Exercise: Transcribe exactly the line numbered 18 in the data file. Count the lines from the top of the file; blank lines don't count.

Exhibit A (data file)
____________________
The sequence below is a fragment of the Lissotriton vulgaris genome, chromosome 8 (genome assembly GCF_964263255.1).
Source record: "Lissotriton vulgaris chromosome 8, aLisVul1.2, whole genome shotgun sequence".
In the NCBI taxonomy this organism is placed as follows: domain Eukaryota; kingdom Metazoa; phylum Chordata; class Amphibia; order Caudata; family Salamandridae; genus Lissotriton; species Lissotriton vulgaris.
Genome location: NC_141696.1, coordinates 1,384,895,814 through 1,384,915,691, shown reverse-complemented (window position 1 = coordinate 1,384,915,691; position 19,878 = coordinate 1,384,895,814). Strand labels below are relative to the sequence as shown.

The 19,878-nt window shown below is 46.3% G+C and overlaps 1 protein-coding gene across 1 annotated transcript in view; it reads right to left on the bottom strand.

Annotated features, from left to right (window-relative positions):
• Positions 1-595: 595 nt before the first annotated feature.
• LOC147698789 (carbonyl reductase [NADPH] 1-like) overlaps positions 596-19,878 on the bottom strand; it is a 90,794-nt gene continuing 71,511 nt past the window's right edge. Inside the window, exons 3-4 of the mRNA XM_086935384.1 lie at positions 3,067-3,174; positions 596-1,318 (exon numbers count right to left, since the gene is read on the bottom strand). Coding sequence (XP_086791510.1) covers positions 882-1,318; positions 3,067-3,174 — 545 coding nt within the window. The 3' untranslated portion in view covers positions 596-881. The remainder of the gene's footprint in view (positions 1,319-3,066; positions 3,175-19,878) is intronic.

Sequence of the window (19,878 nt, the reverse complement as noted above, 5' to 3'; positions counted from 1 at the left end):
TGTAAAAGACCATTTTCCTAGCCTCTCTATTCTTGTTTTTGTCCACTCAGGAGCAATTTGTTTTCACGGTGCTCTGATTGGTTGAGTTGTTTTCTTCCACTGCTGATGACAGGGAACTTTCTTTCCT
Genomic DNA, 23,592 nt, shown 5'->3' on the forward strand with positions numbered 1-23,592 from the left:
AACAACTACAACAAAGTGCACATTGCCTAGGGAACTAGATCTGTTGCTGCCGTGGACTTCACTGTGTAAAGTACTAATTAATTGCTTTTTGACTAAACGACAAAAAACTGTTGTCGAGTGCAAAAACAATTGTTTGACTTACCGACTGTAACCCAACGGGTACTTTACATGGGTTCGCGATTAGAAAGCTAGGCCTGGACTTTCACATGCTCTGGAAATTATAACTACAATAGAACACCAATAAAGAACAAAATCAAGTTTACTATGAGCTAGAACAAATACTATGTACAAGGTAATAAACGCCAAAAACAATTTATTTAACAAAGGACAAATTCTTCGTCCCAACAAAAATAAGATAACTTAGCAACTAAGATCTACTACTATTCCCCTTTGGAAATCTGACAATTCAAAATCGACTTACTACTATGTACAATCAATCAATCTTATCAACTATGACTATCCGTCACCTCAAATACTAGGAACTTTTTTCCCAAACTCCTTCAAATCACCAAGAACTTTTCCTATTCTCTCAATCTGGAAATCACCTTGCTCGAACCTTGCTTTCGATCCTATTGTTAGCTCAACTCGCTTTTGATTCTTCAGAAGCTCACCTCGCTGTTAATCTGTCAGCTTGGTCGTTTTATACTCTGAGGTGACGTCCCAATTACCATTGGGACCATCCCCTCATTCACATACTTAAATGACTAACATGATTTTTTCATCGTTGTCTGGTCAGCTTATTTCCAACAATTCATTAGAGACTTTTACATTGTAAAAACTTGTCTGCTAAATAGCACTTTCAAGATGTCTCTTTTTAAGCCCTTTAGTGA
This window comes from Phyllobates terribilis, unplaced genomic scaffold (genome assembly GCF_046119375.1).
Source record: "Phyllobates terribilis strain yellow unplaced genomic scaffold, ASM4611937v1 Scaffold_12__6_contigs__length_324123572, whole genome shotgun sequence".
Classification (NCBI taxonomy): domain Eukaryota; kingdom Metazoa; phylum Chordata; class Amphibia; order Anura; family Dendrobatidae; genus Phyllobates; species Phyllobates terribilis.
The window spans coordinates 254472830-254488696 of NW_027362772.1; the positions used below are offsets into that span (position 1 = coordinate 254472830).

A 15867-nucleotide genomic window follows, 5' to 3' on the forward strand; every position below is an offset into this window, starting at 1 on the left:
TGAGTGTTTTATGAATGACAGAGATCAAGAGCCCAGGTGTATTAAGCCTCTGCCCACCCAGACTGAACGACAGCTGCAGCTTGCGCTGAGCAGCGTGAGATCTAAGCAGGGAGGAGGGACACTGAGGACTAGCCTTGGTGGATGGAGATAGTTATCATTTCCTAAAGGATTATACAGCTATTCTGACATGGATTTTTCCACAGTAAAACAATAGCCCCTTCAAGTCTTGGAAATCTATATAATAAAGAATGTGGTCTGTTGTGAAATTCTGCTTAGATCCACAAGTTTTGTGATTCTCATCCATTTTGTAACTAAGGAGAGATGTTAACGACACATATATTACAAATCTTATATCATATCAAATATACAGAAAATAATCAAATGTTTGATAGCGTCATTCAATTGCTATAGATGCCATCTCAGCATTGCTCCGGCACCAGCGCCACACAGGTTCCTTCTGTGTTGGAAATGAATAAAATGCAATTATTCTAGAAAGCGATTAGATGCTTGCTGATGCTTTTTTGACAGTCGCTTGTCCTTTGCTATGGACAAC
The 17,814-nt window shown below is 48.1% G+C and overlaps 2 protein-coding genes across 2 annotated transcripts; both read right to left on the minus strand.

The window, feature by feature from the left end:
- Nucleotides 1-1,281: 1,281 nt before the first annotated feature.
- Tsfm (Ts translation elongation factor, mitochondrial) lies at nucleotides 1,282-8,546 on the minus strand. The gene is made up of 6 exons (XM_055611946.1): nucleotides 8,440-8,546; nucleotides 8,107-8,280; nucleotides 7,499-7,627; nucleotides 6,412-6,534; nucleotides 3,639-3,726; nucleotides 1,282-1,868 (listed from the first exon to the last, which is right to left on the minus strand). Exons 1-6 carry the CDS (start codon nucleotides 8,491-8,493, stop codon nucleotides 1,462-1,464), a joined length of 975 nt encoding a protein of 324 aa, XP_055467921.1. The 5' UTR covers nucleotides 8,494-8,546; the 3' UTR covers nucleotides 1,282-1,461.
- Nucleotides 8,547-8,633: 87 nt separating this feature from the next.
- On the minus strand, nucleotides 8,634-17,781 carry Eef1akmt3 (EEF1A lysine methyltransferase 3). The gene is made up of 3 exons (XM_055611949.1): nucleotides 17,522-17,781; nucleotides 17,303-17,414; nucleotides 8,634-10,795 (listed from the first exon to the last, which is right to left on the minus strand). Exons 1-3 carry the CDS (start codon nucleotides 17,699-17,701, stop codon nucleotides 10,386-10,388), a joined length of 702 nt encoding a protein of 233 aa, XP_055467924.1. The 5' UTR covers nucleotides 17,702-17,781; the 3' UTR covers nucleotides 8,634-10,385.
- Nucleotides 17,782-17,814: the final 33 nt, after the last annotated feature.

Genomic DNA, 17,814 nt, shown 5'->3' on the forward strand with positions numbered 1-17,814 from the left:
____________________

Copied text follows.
TGAGTGTTTTATGAATGACAGAGATCAAGAGCCCAGGTGTATTAAGCCTCTGCCCACCCAGACTGAACGACAGCTGCAGCTTGCGCTGAGCAGCGTGAGATCTAAGCAGGGAGGAGGGACACTGAGGACTAGCCTTGGTGGATGGAGATAGTTATCATTTCCTAAAGGATTATACAGCTATTCTGACATGGATTTTTCCACAGTAAAACAATAGCCCCTTCAAGTCTTGGAAATCTATATAATAAAGAATGTGGTCTGTTGTGAAATTCTGCTTAGATCCACAAGTTTTGTGATTCTCATCCATTTTGTAACTAAGGAGAGATGTTAACGACACATATATTACAAATCTTATATCATATCAAATATACAGAAAATAATCAAATGTTTGATAGCGTCATTCAATTGCTATAGATGCCATCTCAGCATTGCTCCGGCACCAGCGCCACACAGGTTCCTTCTGTGTTGGAAATGAATAAAATGCAATTATTCTAGAAAGCGATTAGATGCTTGCTGATGCTTTTTTGACAGTCGCTTGTCCTTTGCTATGGACAAC